Bike Laws in Arizona

Arizona tends to take a very common-sense approach to bike laws rather than the more stringent laws of other states.

In fact, there are a few things you can do in Arizona that other states are explicit about not allowing except in certain conditions!

Still, it’s important to understand the bike laws in Arizona so that you know what you can and cannot do while cycling around the state.

A General View

In Arizona, much like many other states, cyclists have the same rights and responsibilities as motorists. This includes things like stopping for traffic lights and stop signs, yielding to pedestrians, signaling turns and lane changes, and to ride in the right-hand lane, or as close as possible to this.

Unlike other places though, Arizona added the fact that cyclists must ride to the right as close as it was practical to; bike riders can move away from the edge to stay clear of things like debris, potholes, rough pavement, grates, pavement joints, pedestrians, dogs, parked vehicles and other things that block the way.

Arizona also dictates that any vehicle in a two-lane road with five or more vehicles behind must pull off at the first safe pull out, though, for bikes, this presumably means riding farther over on the right edge to allow the vehicles to pass.

Finally, riding two abreast is permitted, unlike in other places where you can only do it on bike paths. Still, be sensible and keep an eye around you on traffic.

The state law also dictates that bike safety is as important as motorist safety and that cyclists can occupy any part of the lane when warranted by safety (for example, if the side of the road is far too rough to ride on or if there’s something else going on that would make it impossible to ride).

Bike Laws

There are a few things that are cyclist specific in terms of laws. These include:

  • • Every person riding a bike must have a regular seat to sit on. If there are two seats, two riders! (ARS 28-813)
  • • You can’t attach or hold on to another vehicle on the road (I wonder where this came from, but it’s very widespread!) (ARS 28-814)
  • • You may ride no more than two side-by-side, except on bike paths (but you can ride two side-by-side). (ARS 28-815)
  • • You must have at least one hand on the handlebars always (ARS 28-816)
  • • Every bike must have at least one brake that will make the wheel skid when applied (but not come to a dead stop?) (ARS 28-817)

There are also some specific laws that intersect with the laws that motorists comply to. These include stopping for traffic lights and stop signs (ARS 28-644), yielding to pedestrians at crosswalks and sidewalks (ARS 28-792 and ARS 28-904), and signaling turns. These are lumped under general laws for motorists as well as cyclists.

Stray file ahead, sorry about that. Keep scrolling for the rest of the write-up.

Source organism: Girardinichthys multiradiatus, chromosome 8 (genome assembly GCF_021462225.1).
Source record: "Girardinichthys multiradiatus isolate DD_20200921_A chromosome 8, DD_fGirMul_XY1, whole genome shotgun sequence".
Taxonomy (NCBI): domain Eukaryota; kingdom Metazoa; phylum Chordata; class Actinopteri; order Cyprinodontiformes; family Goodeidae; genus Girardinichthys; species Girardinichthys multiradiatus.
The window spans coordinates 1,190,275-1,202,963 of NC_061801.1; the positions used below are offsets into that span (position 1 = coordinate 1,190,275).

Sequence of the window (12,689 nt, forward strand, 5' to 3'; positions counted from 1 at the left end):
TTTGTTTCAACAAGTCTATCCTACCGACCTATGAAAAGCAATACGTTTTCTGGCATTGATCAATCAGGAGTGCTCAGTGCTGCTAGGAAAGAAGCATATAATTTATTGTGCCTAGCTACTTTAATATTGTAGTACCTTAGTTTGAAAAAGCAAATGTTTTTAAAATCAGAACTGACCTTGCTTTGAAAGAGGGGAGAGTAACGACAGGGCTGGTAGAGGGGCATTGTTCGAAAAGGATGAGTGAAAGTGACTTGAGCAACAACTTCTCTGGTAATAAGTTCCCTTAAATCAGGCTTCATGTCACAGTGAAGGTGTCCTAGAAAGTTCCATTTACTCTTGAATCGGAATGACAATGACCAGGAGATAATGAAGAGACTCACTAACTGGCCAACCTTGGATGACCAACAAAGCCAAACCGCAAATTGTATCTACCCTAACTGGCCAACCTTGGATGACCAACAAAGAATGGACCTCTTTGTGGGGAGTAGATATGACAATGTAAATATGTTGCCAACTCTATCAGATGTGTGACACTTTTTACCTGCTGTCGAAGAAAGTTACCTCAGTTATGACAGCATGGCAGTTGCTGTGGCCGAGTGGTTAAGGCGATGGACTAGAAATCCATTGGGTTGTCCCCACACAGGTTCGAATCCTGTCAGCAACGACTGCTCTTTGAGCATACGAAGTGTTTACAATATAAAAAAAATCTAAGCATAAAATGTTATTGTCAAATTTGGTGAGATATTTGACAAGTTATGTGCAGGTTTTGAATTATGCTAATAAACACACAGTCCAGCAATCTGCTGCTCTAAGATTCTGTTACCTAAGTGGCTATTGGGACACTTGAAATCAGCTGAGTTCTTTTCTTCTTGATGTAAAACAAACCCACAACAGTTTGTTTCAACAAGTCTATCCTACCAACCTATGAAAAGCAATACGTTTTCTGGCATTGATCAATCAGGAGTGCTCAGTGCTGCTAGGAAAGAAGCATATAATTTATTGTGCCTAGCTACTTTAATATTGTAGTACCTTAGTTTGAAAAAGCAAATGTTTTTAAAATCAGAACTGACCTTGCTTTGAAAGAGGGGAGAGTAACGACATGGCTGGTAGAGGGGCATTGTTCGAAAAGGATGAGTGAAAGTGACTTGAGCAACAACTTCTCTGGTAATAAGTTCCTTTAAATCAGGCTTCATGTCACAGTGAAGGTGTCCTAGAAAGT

And that really is about it! See anything missing?

Some Laws That You Don’t Have to Worry About

Oddly enough, Arizona has no laws regarding wearing a bike helmet. It’s a strongly advised safety tip, but it’s not actually found under the laws. There are a few municipal laws that mandate helmet use (Tucson, Sierra Vista, and Yuma and Pima counties), but it is not state law.

Furthermore, there are no laws regarding how your bike should be maintained; instead, it’s advised that all parts should be secure and working properly, the brakes work, and tires are inflated.

There are also no particular laws regarding cycling at night, save for the fact that cyclists have the same rules as motorists. In this case, it means that the bike must have a white headlight and a red rear reflector when cycling after sunset or before sunrise.

The white headlight must be visible from at least 500 feet and the red reflector visible from 50 to 300 feet. Otherwise, though, it’s recommended that riders wear bright clothing to be as visible as possible.

It’s also recommended that books and other items are carried in a carrier or backpack, but it’s not mandated. Arizona also does not restrict mobile phone use in a bike or seemingly in a car either!

Arizona also does not prohibit riding on a sidewalk, riding while intoxicated (though you could still be charged with a DUI since bikes have the same duties as cars, even though they are actually vehicles in the eyes of the law). So, there’s quite a lot that you can do lawfully in Arizona that you would not be able to do elsewhere.

Arizona really doesn’t have many laws that can trip up cyclists; most of them are very similar or the same as motorists and those which are a different skew towards making riding a little safer and more convenient for the rider.

If you are using good sense and keep in mind the safety and comfort of your bike and other motorists, you will be fine cycling in Arizona and keeping on the right side of the law.